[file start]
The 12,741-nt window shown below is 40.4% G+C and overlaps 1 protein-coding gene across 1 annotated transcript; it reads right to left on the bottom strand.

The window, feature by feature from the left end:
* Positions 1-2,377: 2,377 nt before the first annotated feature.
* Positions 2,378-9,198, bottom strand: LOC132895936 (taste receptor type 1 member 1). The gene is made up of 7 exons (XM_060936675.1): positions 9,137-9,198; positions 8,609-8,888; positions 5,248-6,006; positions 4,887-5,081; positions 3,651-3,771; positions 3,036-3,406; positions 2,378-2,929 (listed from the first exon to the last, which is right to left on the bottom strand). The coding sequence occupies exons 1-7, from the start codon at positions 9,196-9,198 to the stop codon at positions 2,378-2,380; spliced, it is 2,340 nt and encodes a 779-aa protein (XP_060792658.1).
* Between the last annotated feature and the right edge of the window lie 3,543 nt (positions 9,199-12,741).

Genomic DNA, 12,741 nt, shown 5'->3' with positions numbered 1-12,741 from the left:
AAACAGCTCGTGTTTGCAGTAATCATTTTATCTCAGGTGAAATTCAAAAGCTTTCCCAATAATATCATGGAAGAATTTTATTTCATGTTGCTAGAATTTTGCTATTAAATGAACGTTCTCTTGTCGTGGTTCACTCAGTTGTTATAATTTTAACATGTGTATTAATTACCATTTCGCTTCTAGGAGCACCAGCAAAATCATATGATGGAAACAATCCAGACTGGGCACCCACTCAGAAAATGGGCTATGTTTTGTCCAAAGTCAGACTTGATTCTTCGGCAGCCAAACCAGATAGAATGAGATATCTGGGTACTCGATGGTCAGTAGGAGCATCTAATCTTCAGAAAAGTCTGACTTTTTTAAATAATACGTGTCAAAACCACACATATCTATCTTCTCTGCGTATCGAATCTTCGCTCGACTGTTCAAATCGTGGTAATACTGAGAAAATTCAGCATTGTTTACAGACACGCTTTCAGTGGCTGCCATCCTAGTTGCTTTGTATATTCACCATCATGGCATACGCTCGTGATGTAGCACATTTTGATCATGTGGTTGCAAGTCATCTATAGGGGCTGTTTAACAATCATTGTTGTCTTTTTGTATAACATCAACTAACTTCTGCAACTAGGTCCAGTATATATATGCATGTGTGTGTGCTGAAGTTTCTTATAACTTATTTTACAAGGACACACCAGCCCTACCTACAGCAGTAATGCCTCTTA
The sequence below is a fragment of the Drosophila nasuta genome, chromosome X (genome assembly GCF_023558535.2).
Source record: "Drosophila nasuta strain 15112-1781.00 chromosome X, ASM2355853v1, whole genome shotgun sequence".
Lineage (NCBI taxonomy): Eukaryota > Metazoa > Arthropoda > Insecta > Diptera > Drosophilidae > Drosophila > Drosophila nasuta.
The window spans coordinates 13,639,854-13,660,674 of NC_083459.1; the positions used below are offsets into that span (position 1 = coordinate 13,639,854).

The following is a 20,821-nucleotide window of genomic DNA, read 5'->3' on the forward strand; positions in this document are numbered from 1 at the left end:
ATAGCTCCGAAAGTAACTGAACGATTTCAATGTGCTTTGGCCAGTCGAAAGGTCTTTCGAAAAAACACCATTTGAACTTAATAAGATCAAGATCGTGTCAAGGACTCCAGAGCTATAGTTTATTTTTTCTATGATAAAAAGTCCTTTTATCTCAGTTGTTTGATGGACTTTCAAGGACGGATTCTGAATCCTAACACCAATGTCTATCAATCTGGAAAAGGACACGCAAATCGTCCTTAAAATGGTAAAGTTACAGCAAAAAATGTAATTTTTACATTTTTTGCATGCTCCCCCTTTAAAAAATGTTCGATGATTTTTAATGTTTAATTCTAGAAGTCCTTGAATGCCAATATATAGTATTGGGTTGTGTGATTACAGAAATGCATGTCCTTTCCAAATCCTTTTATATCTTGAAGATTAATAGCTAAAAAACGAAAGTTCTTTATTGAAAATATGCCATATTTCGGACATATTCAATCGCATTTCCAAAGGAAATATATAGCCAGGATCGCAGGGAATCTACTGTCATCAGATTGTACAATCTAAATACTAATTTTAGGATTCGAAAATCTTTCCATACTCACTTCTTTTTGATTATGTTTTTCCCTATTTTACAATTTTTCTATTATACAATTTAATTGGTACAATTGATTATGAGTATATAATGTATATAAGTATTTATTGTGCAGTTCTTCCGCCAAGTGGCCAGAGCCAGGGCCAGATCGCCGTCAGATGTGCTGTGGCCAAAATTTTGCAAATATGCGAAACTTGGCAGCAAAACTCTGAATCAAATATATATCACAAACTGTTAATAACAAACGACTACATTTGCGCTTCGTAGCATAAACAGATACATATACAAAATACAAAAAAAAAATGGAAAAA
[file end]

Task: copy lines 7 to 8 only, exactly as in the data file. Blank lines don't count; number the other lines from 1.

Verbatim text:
AAACAGCTCGTGTTTGCAGTAATCATTTTATCTCAGGTGAAATTCAAAAGCTTTCCCAATAATATCATGGAAGAATTTTATTTCATGTTGCTAGAATTTTGCTATTAAATGAACGTTCTCTTGTCGTGGTTCACTCAGTTGTTATAATTTTAACATGTGTATTAATTACCATTTCGCTTCTAGGAGCACCAGCAAAATCATATGATGGAAACAATCCAGACTGGGCACCCACTCAGAAAATGGGCTATGTTTTGTCCAAAGTCAGACTTGATTCTTCGGCAGCCAAACCAGATAGAATGAGATATCTGGGTACTCGATGGTCAGTAGGAGCATCTAATCTTCAGAAAAGTCTGACTTTTTTAAATAATACGTGTCAAAACCACACATATCTATCTTCTCTGCGTATCGAATCTTCGCTCGACTGTTCAAATCGTGGTAATACTGAGAAAATTCAGCATTGTTTACAGACACGCTTTCAGTGGCTGCCATCCTAGTTGCTTTGTATATTCACCATCATGGCATACGCTCGTGATGTAGCACATTTTGATCATGTGGTTGCAAGTCATCTATAGGGGCTGTTTAACAATCATTGTTGTCTTTTTGTATAACATCAACTAACTTCTGCAACTAGGTCCAGTATATATATGCATGTGTGTGTGCTGAAGTTTCTTATAACTTATTTTACAAGGACACACCAGCCCTACCTACAGCAGTAATGCCTCTTA
The sequence below is a fragment of the Drosophila nasuta genome, chromosome X (genome assembly GCF_023558535.2).